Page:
On March 15th, the Federal Railroad Administration (FRA) issued a long overdue proposed regulation requiring that most trains in America have a minimum of two crewmembers. While SMART TD supports the core requirements of the rule, we believe that it can be strengthened and improved before this proposed regulation becomes final. We also expect the railroads to do everything in their power to weaken the rule. That is why we need your help. As a railroad worker, you have firsthand knowledge of the importance of two-person crews and the dangers of single-person operations. That is why the FRA needs to hear your voice on this critical safety issue. Please follow this link to submit your own comments on the rule, citing your personal experiences and expertise in operating trains. The most effective thing you can include in your comments is a personal story of how having two people on your crew prevented an accident from happening. It is not necessary to include all the details like train numbers or dates; just an overview of the incident and how having the second crew member made a difference. Examples of how the second crew member cleared a blocked crossing for an emergency vehicle or dealt with emergency responders during a derailment would also be very beneficial. No one can make a stronger case for two-person crews than those who work — or have worked — on the front lines operating trains every day. The deadline for comments has been extended to June 15, 2016 – more time to get your co-workers, friends, family members and community leaders to comment! Thank you for your help with this critically important issue. Below is an excellent example of a comment submitted by retired member Daniel Potaracke from Wisconsin: Agency: Federal Railroad Administration (FRA) Document Type: Rulemaking Title: Train Crew Staffing Document ID: FRA-2014-0033-0001 Thank You for this opportunity to comment on this important issue. I started on the BNSF RR in 1972 and retired in 2013 after 42 years of service. In 1972, I was one of 5 crew members on a train. When I retired, there were just 2 people on a train, the engineer and I the conductor. I’ve seen lots of changes on the railroad and that is putting it very mildly. With all the technology, you would think it would be safer but, I believe it has actually gotten less safe for a number of reasons. The railroads went from handling and hauling basic cargo and smaller trains to now handling much bigger trains with lots more dangerous cargo in increasing amounts. I remember having “a few” dangerous shipments but, when I retired, I was responsible for having LOTS of dangerous and hazardous cargoes. Just before I retired, I had to sift through lots and lots of paperwork to make sure I had ALL the information and redundancy so if there was a problem, I had some solutions for emergency workers and whomever needed it. I’m not saying it is bad but, making sure I had the paperwork and having someone else to count on made it somewhat better; and, how else are shippers going to transport these dangerous cargoes other than the nations highways? From what I’ve read about the trucking industry, with one person driving a huge truck with dangerous materials and the fatigue the truck drivers put up with, I’m amazed there aren’t more crashes. Having 2 people on a train is definitely much more safe! Having two sets of eyes and ears on the front end of ALL trains is essential for safety for everyone including the public, the employees and the railroads themselves. As a retired BNSF RR conductor, I’ve personally witnessed many “emergency” type incidents that warranted immediate attention and I’m not at all sure that they would have been caught by just one person. Splitting duties in such a way that there are two people onboard makes it easier for one of them to catch a problem vs having one person having so many things to be aware of and all at the same time. I know from personal experience that I’ve averted a few derailments or possible derailments because I’ve caught a problem on either my train or another passing train be it sticking brakes, cracked wheels or hot bearings and shifted loads or other problems. As you know, the railroads carry so many commodities that are very hazardous including oil trains that will burn out of control for days at a time, nuclear waste, chemicals that are certain death with contact or inhalation and munitions and explosives. Having two people on a train can catch a problem before a derailment with any of the above cargoes in a city or even out in the country where winds can blow dangerous inhalations to a city or town. Imagine a burning and exploding oil train in a congested city as big as Chicago or Minneapolis or even a small town where the entire population could be wiped out! We have all seen the images of burning oil trains; now imagine that in the middle of a city with populations living within a few hundred feet! I sometimes wonder if the railroad companies are like the automobile companies that work out the risks or odds of a derailment or toxic release or something similar where they cross their fingers and hope nothing happens but, if something did happen, the chances are 1 in X amount of percent, they could live with that and the resulting monetary damages…or deaths…or whatever. Please keep America safe with the railroads running safe with two people!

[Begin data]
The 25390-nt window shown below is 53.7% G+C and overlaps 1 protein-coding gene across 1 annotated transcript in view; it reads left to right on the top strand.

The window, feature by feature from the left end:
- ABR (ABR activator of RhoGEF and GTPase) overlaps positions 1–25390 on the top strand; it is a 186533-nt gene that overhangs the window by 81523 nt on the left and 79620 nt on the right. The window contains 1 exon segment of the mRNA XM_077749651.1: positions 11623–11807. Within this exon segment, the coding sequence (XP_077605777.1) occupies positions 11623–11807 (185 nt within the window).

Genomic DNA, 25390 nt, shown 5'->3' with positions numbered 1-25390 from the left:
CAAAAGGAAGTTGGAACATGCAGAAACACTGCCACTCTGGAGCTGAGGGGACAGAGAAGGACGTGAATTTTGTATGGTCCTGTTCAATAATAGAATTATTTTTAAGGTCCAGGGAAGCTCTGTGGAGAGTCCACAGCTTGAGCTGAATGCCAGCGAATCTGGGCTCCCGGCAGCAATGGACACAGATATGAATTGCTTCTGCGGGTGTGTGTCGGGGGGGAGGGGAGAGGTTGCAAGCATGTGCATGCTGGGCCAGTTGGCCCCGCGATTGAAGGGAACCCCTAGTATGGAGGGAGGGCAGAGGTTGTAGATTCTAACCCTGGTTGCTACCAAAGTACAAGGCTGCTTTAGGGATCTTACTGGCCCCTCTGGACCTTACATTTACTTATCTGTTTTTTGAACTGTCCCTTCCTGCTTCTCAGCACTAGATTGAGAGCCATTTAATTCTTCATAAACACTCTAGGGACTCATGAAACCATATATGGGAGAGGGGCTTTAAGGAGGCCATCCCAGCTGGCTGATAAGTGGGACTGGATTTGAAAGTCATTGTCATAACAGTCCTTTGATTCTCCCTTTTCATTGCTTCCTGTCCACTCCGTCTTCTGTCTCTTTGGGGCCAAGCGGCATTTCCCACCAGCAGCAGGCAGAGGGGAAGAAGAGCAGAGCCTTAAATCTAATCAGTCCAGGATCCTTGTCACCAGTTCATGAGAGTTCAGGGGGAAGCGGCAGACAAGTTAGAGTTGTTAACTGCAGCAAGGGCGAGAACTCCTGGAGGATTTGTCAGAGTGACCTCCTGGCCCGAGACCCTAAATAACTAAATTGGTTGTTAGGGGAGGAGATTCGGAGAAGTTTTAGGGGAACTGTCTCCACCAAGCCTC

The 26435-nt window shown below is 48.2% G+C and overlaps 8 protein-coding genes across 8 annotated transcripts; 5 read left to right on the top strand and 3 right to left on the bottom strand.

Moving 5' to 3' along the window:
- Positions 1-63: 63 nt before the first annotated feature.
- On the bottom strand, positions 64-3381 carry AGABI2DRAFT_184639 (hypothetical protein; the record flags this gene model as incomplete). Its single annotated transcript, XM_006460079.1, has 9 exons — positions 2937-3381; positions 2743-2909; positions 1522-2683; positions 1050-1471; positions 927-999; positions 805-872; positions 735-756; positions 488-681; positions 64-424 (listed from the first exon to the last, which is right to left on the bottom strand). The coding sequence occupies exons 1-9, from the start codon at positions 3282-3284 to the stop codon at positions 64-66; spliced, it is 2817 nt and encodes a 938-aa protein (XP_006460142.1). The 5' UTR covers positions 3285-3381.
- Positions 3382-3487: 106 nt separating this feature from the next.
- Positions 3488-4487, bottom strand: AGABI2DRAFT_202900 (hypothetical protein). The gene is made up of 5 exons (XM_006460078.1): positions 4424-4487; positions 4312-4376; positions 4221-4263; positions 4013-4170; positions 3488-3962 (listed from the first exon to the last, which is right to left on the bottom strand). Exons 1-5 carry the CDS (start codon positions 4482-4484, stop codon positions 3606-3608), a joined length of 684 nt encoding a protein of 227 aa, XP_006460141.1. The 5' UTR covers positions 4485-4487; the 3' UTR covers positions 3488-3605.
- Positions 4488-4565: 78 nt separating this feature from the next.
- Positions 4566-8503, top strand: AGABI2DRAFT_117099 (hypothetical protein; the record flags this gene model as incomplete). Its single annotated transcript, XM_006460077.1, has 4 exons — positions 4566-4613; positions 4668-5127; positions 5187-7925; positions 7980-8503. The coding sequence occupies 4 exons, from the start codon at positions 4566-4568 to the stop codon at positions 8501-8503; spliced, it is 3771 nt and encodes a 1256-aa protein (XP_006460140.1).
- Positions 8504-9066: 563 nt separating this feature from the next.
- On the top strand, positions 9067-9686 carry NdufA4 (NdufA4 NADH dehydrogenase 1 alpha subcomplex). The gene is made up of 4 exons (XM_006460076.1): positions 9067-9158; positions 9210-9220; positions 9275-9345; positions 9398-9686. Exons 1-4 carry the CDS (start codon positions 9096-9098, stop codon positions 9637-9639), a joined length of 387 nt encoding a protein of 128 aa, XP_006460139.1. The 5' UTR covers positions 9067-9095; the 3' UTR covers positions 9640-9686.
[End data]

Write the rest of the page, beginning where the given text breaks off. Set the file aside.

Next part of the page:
Rail officials lobby Feds to restore Gulf Coast passenger service